You might think not many creatures could get away with biting a grizzly bear in the rear end – and, let’s be honest, you’d be right.

But a grey wolf in Yellowstone National Park recently demonstrated that sometimes grizzly-butt-biting is not only apparently called for, but also possible to pull off without bodily dismantlement. There’s footage to prove it:


The video was taken along Crystal Creek by Gary Gaston on the morning of September 4th. This is on the legendary Northern Range of Yellowstone, famed for its herds of bison, elk, pronghorn, and other ungulates and excellent wolf- and bear-watching opportunities.

The presence of the dark-coloured wolf, the grizzly, and a whole squad of ravens suggested to Gaston that a carcass was nearby – most likely, he told For the Win/USA Today, the remains of an elk.

Whether wolf-killed, bear-killed, or felled by some other cause, dead animals are classic scenes of wolf/grizzly encounters. As the great field biologist Adolph Murie, who studied both carnivores for many years in Alaska’s Denali National Park, put it in The Grizzlies of Mount McKinley: “Both the grizzly and wolf are fond of carrion; consequently the two species renew acquaintanceship occasionally at a carcass.”

Gaston captured further footage of wolf-inflicted butt-biting a week or so later when he came across a yearling canine chomping on a bear's rear end in Yellowstone's Lamar Valley:


It's unclear if a carcass played a role in this second instance of backside nibbling – it's possible the wolf was simply trying to see off the bear in order to eliminate any competition for food and resources.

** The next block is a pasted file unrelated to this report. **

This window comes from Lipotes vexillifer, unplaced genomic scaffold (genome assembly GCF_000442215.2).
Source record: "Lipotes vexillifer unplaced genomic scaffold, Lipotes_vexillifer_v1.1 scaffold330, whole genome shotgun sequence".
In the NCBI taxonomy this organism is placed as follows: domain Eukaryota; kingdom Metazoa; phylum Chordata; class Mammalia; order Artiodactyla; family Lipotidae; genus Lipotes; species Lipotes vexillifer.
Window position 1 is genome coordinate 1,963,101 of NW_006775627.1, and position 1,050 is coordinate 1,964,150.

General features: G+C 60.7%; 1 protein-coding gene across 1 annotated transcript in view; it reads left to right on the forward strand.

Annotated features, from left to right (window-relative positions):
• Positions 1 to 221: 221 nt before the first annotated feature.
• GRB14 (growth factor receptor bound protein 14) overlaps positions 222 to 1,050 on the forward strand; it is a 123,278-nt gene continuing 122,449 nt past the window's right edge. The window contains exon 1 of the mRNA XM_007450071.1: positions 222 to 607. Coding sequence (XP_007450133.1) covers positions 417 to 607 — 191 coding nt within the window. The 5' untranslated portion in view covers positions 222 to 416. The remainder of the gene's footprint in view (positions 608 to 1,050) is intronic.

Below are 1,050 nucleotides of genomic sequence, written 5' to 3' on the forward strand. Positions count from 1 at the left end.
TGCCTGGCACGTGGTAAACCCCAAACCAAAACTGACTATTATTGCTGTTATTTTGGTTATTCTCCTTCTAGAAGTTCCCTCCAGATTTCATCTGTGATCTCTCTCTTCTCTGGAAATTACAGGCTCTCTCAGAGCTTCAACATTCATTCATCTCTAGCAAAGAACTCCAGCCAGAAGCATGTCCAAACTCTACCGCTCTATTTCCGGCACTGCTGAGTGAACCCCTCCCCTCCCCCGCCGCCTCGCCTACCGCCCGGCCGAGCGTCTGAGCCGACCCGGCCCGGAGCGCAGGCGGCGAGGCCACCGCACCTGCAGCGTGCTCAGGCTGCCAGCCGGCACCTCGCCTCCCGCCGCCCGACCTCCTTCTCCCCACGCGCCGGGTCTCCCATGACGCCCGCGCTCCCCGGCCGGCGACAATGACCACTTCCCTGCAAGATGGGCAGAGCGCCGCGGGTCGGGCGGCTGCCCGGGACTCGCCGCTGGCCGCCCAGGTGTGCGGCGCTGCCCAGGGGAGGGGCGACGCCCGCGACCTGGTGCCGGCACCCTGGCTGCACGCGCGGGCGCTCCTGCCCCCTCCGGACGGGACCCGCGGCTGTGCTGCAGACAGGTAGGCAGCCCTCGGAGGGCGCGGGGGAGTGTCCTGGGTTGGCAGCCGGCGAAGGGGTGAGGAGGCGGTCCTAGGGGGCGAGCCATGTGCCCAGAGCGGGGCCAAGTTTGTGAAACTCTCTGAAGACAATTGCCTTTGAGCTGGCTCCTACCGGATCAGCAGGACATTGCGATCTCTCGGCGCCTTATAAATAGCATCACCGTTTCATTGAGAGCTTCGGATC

On the whole, both in Denali and Yellowstone and likely other corners of their shared North American range, grizzlies – perhaps the most hot-tempered of the world’s brown-bear subspecies – tend to have the upper hand/paw over wolves when the species clash. That’s especially true of large male grizzlies (“boars”), which are confident enough in their size, power, and swagger to shove even whole packs of wolves off kills:

But even female grizzlies (“sows”) with cubs sometimes attempt to drive wolves away from carcasses, though such behaviour may put the young bears at risk of being killed.

Wolves are no pushovers. Whether they’re defending or trying to commandeer a carcass, or – in another of the common situations that bring the species together – protecting pups at a den or rendezvous site from a too-close-for-comfort bear, they use speed, agility, and, frequently, teamwork to harass grizzlies. Last year, Yellowstone’s Wapiti Lake Pack was filmed running off a good-sized grizzly that quickly tired of being surrounded and charged on all sides.

Gaston’s footage shows that wolf/grizzly encounters are (a) sometimes one-on-one and (b) not always particularly tense or high-octane affairs. The grizzly’s defence from the wolf’s posterior nips is not a furious counterattack but rather the decidedly low-key, but pretty effective, tactic of ... sitting down.

It calls to mind yet another Yellowstone incident from 2020, when a huge boar grizzly killed a bull elk in the Yellowstone River near the park road and then proceeded to wow onlookers by feasting on it in full view for days afterward. Wolves showed up, surely with scavenging on the mind, and the grizzly – who seemed to ascribe to the credo of “work smarter, not harder” – mainly defended the carcass by lying on top of it and looking big and bad: